Sunday, November 18, 2018

The Pursuit of Happiness

This week marked four years to the day of the worst day of our lives. It was the day we found out Grace had INAD. And although so many things have changed since that day, I can remember every single detail of that one day.

It started off like any other day. Then, three-year-old Grace was at preschool in the morning, and while I was at work, I got a call from Grace’s geneticist at Children’s Hospital that they got the results of her genetic testing. The whole exome sequencing test, which looks at all 20,000 genes in the human body, was done in July, and was expected to take six months to complete. 

This photo will always remind me of the day we found out Grace had INAD, but it also serves as a reminder to constantly look for ways to be happy.

Although, to some that would seem like an eternity to wait, I don’t think we honestly thought much about it. We knew there was only a slim chance the testing would turn up any results. And by slim, they told us less than 25 percent. A friend of ours in the genetics world, said in actuality, it’s closer to 15 to 20 percent. Because although the testing looks at all 20,000 genes, science only knows what 5,000-6,000 of those genes do. 

So, we had the blood work done together in July, and then promptly forgot all about it. Grace had done other genetic testing and medical procedures to see about determining why she had some developmental delays, and they didn’t turn anything up. I just figured this test wouldn’t turn anything up either. 

And I was actually okay with that. At the time, I didn’t care if it had a name or even if Grace had a diagnosis. I just wanted her to get better. And we thought she would. She worked hard in physical therapy, speech therapy and occupational therapy several times every week, and everyone seemed to think she would catch up on her skills. We practiced hard at home, and I longed for the day she would take off walking on her own and for a chance to hear her say, “I love you, mommy.”

But that wasn’t meant to be in our world. After I picked Grace up from school, Kyle and I took her to the back of the newspaper office and called the genetics department at Children’s Hospital, certainly not ready for the news that would come.

Her geneticist, who is one of the most patient and compassionate medical professionals we have every encountered, carefully explained to us that Grace had a very rare genetic disorder called INAD, and that she would likely never recover.

It was a blow of monumental proportions, and I couldn’t even think straight. I took Grace to Litchfield to meet my mom for a standing Thursday lunch date at the Ariston and Kyle made sure to call his mom at work. I asked for a table in the back for lunch, and could hardly find the words to tell my mom that her only grandchild wasn’t likely to reach her tenth birthday.
Although Grace usually has physical therapy in Springfield on Fridays, she had an appointment at Children’s Hospital that day, so we scheduled PT a day early. I had planned to take Grace on my own while Kyle worked, but he offered to come with me so I didn’t have to be alone.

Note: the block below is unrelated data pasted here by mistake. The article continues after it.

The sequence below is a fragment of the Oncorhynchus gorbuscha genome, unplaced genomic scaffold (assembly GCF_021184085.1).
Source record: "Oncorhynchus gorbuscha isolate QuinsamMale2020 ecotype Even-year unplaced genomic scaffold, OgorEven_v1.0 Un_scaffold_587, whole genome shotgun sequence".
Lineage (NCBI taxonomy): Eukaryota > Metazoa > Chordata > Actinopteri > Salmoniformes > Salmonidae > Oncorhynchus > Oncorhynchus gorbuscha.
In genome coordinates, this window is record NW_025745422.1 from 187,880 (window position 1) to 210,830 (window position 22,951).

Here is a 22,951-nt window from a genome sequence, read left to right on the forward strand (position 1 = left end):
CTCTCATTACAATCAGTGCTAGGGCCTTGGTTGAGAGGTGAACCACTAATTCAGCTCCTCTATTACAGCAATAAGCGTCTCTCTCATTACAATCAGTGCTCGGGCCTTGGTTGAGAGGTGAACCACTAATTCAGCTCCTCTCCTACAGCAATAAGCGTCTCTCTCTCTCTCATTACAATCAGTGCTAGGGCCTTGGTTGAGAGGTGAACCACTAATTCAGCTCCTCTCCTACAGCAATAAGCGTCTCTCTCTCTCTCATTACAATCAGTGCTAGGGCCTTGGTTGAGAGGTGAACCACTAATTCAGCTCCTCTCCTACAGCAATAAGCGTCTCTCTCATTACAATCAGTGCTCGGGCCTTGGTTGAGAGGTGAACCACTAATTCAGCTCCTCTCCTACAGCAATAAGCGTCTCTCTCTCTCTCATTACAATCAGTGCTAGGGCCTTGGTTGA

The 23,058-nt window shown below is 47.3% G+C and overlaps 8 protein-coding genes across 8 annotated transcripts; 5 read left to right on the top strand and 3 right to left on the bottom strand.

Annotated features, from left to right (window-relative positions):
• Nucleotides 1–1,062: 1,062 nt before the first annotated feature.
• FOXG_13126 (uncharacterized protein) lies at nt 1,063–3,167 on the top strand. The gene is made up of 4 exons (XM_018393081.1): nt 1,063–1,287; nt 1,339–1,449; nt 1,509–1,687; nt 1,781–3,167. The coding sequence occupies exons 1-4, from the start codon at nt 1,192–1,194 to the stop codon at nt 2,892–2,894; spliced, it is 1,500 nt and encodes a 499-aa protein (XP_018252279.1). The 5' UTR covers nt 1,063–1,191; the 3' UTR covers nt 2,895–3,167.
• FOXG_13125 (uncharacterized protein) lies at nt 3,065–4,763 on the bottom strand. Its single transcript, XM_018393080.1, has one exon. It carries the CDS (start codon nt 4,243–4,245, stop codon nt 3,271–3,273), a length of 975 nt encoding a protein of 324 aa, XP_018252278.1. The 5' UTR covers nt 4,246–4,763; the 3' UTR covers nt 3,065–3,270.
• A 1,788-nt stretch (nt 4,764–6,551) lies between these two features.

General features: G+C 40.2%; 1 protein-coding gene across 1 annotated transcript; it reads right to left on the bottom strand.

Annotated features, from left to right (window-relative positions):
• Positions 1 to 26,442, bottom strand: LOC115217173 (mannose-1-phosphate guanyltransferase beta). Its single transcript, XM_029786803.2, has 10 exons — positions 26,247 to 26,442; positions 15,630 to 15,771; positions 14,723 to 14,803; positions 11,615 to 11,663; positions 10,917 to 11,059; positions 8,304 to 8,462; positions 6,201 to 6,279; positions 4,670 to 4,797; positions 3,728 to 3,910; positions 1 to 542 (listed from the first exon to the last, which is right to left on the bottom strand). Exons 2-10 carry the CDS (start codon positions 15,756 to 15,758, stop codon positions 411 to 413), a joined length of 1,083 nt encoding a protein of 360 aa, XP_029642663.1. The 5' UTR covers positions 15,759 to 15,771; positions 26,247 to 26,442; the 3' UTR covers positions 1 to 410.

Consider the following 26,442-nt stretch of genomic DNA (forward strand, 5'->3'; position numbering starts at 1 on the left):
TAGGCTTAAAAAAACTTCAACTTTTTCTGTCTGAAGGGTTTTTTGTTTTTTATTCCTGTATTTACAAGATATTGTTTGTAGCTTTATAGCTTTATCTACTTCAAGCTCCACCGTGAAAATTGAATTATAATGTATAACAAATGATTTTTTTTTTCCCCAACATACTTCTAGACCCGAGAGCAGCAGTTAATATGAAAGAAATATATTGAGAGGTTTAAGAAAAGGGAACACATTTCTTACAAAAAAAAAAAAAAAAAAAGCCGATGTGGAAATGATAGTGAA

He met us in the parking lot outside the Ariston, and as we looked up, we saw a photo of the three of us on a billboard just outside Walgreens. Months before, we had agreed to be spokespeople for the Family Maternity Center at St. Francis Hospital (which is still our favorite place), and our billboard was put up that very day.

That’s one of the ways I remember the day we found out Grace had INAD. Kyle downloaded the Timehop app on my phone, and the #foreverhappydays photo from that day is a picture of our billboard.

We had done our #foreverhappydays photos for more than 180 days at that time, and had to decide whether or not to continue. My first thought was that we would never find a way to be happy again. I mean, our beautiful, only child had been diagnosed with a terminal illness that had no treatment or cure. What could there possibly be to be happy about?

It turns out a lot. And while many things have stayed the same, like countless doctor’s appointments for Grace in St. Louis and weekly trips to therapy, much has changed, like the addition of our spunky daughter, Charlotte Grace, who will turn two in February.

We use the doctor’s appointments and therapy sessions as a chance to have adventures together. Maybe we try a new restaurant or enjoy an afternoon at the St. Louis Zoo. But we always try to turn something that could be difficult into something we can all enjoy together as a family.

Shortly after Grace was diagnosed with INAD, Kyle and I had a fight in the kitchen. I was so angry that this could happen to our family. And he told me that I had two choices, I could continue to be angry, or I could find ways to be happy. He said that if I picked angry, I would miss all the really great things about Grace. 

And he was right. We decided to continue our #foreverhappydays photos. While it’s sometimes a bitter reminder of the skills Grace has lost over the years, it’s also full of happy memories and a constant reminder that life is to be celebrated.

A friend of mine sent me a bookmark once that said, “Life doesn’t have to be perfect to be wonderful.” And our life may not be the perfect picture we hoped and dreamed for, but it’s pretty great. While Nov. 13, 2014 may always be one of the worst days of my life, that photo of the billboard is a great reminder of why we celebrate life every moment we’re given.


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